BENJAMIN R. NESTOR’s paper was one of a few dedicated to the effects of violence on perpetrators. In particular, he examined how members of the “Einsatzgruppen,” who murdered over 1.5 million Polish and Soviet Jews, rationalized their actions by referring to common “narratives of masculinity” such as duty, male tenacity and even comradeship. Nestor suggested that similar to regular soldiers fighting on the front, SS murderers suffered “moral injuries” during or after the murder of their victims. In addition, after an introduction by JULIA B. KÖHNE, the conference audience discussed the applicability and limits of the term “perpetrator trauma” on the basis of the documentary Shades of True (2015) by Violaine Baraduc and Alexandré Westphal. The film portrays “Female Perpetrators of the Rwandan Genocide” (the film’s subtitle) by showing group discussions, (self-)critical interviews and prison scenes featuring “Hutu” women in Kigali prison who have been sentenced for their involvement in the 1994 Rwandan genocide. The documentary focuses, as Köhne summarized, on ‘the human factor,’ on distorted psyches and complex mental structures, on the role of beliefs, ideologies and loss of moral standards, that enabled or accompanied the outburst of mass violence and the transgression of human boundaries. Choosing a female perpetrator’s perspective still appeared to be unusual but nonetheless welcome to many in the audience. The perpetrators’ narratives were in most cases marked by a denial of guilt and justifications for their cruel deeds, which included envy for/of “Tutsi” women, political support and incitement disseminated on propaganda radio.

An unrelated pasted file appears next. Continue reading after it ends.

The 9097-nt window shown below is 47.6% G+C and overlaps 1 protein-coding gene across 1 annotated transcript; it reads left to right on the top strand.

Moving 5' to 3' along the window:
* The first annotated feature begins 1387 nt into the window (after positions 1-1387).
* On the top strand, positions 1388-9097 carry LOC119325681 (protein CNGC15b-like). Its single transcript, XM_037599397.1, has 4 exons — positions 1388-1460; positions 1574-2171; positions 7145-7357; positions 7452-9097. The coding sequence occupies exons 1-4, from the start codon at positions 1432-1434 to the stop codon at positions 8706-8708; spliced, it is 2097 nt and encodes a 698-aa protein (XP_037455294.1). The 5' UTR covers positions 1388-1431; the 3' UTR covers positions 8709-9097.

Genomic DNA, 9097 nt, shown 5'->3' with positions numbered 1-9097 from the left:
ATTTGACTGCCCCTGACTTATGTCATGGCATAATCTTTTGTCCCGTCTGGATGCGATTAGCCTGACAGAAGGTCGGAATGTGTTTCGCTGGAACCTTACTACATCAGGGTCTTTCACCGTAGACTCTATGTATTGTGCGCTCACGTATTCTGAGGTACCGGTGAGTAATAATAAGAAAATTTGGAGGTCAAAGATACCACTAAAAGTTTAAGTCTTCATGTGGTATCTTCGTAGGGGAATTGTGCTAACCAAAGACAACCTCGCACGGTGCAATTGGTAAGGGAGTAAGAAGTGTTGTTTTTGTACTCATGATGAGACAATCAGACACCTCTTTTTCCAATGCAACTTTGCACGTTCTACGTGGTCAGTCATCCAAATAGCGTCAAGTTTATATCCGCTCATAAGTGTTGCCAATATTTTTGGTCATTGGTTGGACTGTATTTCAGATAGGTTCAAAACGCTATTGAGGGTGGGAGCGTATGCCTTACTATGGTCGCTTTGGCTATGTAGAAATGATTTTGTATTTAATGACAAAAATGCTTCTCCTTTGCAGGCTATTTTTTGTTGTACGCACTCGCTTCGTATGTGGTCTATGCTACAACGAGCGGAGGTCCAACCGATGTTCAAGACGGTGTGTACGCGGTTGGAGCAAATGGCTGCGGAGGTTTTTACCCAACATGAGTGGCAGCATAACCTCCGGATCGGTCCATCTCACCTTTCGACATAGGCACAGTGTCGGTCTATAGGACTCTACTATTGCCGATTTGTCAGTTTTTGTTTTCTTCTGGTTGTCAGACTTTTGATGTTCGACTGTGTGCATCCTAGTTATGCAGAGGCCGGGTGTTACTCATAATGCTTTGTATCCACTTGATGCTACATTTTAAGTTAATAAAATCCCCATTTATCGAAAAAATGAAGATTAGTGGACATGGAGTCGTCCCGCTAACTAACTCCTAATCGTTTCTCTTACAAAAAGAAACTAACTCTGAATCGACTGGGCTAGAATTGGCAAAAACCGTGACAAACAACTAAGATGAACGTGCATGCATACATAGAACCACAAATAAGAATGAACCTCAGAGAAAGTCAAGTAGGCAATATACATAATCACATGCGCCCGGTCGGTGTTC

By combining a gender-sensitive approach with questions about the perpetrator category as a counterpart to the perspectives of victims, this conference was able to shed light on neglected individual and collective dimensions that nevertheless can be part of any traumatic experience.